A direct hit! The beast shook with an irritated fury and growled in her direction. A loud howl struck the air, signifying to the others that she was on guard. It was Rosaline’s watch, and she had to be there, even if mom and the others couldn’t see them. She couldn’t leave her friend defenseless, out in the open with its frail arms and cute little black buttons.

    Rosaline packed another snowball tightly. She would be ready for the next wave, because that is what friends do.


  2. @AdrianGeorgeNic , 157 words.

    Constructive parlays

    “You’re still at it, huh?”
    “Yeah… Takes longer than I hoped.”
    “But why are you doing it?”
    “I have a sense of duty to the kids.”
    “Really? I always see you yelling at them.”
    “Only when they trespass on my property. Other than that, they’re simply adorable.”
    “If you say so. Have you done this yearly?”
    “Yes. Today’s snow, though, is the worst I’ve seen in all my fifteen years of building.”
    “How can you tell?”
    “Usually, it stuck like glue and you could mold it however you wanted. Not now. Feels like dandruff.”
    “Uh-huh. Anything I can help you with?”
    “A celery stick and some cardboard.”
    “What? I don’t even have celery in my house. Why don’t you use a carrot instead?”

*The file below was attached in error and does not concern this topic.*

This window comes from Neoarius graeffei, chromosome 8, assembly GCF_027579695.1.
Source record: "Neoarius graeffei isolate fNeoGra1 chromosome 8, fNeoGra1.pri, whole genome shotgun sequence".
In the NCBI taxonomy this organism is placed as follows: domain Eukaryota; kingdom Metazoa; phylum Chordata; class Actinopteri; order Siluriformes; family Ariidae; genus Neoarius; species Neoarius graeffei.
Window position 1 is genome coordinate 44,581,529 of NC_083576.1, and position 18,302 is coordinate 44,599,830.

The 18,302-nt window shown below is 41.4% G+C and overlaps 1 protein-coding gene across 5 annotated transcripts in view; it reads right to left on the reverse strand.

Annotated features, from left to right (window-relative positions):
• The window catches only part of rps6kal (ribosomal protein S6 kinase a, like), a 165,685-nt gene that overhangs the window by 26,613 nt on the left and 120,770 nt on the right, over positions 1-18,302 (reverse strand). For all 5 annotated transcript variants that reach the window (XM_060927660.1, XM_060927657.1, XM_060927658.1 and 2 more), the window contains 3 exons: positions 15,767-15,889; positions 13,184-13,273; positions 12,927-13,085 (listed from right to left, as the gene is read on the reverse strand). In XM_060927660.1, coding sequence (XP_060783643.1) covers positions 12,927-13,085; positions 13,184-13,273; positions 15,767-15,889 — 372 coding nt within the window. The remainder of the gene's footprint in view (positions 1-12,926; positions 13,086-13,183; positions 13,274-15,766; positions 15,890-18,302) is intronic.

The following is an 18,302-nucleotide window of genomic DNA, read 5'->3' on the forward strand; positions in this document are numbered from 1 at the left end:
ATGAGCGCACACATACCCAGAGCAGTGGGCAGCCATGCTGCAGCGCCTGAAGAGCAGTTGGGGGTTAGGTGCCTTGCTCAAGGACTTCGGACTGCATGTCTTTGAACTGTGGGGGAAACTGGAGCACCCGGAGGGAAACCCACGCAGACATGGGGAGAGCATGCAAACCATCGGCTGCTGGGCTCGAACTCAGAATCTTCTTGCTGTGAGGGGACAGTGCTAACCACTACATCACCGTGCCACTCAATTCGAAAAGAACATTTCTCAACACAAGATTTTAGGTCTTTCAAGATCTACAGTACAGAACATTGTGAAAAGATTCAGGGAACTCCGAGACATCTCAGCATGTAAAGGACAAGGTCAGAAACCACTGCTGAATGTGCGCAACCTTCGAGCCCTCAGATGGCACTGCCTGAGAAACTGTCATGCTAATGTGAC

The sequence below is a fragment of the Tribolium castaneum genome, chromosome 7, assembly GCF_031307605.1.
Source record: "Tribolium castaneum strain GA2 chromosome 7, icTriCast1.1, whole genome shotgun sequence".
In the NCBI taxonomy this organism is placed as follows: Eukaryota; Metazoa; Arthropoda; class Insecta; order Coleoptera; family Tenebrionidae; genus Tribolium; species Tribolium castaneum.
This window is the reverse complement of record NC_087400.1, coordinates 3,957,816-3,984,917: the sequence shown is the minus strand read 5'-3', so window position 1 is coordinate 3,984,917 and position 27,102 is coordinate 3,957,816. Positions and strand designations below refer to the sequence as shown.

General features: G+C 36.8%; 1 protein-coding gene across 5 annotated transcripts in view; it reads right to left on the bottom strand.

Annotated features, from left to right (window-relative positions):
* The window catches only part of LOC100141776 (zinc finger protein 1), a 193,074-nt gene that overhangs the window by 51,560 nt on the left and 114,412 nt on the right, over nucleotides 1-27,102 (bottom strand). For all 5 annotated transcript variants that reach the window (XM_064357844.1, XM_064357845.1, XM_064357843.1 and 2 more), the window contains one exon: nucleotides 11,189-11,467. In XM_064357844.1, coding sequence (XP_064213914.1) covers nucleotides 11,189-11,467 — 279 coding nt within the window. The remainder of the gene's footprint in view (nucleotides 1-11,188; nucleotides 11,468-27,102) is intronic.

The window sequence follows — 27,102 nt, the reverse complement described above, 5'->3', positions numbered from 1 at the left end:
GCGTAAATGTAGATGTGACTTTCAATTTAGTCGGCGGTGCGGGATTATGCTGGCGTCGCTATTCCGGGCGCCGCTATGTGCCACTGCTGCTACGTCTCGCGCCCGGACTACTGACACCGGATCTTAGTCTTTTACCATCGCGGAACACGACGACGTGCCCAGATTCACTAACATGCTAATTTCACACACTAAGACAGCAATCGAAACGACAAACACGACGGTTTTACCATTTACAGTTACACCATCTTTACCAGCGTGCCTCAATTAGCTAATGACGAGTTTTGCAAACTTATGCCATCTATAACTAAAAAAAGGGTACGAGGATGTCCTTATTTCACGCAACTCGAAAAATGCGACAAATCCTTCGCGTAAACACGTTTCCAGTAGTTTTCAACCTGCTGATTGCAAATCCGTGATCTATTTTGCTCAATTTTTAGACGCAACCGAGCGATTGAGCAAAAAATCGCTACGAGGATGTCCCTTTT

“Bah. No originality.”
    “Perhaps. I just can’t fathom the change. Neither will the kids.”
    “Rotten punks. See one thing and never intend to change. Get off my property before I make you a snowman.”


  3. Goblin’s?
    Ian Martyn @IBMartyn
    152 words

    ‘Goblins?’ said Inspector Kirby, head of the Weird and Wonderful Squad. At least that’s what other officers called it.

    ‘Goblins, definitely Goblins,’ replied Harold, the Inspector’s main expert in the weird part, being distinctly weird himself.

    Inspector Kirby kicked at the snow, the spray twinkling in the early morning sun. ‘Why would Goblins make a snowman?’

    ‘Everyone one makes Snowmen.’

    Inspector Kirby shook his head, this was going the way of so many other conversations with Harold. ‘And I suppose they drove here in their trucks,’ he said pointing to the tracks.

    ‘They’re older than him,’ Harold said.

    ‘The Goblins?’

    ‘The tracks.’ Harold poked the snowman’s midriff.

    Inspector Kirby half expected it to chuckle. He sighed, he hated asking Harold questions, the answers were always way left of where he wanted them to be. ‘Go on then, why Goblins?’

    Harold sniffed. ‘No carrot. Everyone does a carrot nose. But Goblins hates carrots.’


  4. Erin McCabe

    Please note this entry is a judge entry posted just for fun and not entered into the competition this week.


    160 words

    Thumpty Thump Thump Thumpty Thump, Look at Frosty Go

    Opening his eyes for the first time in over a year, Frosty admired the skill of his construction; five foot with shiny black coal buttons, a pointed carrot nose and tiny stones for a mouth complete with corn-cob pipe and top hat; he was a classy snowman indeed. Hearing the familiar sound of children playing he raised a snowy hand, beckoning them for song and adventure; as was his yearly duty. They approached swiftly rosy-cheeked, smiling and shouting.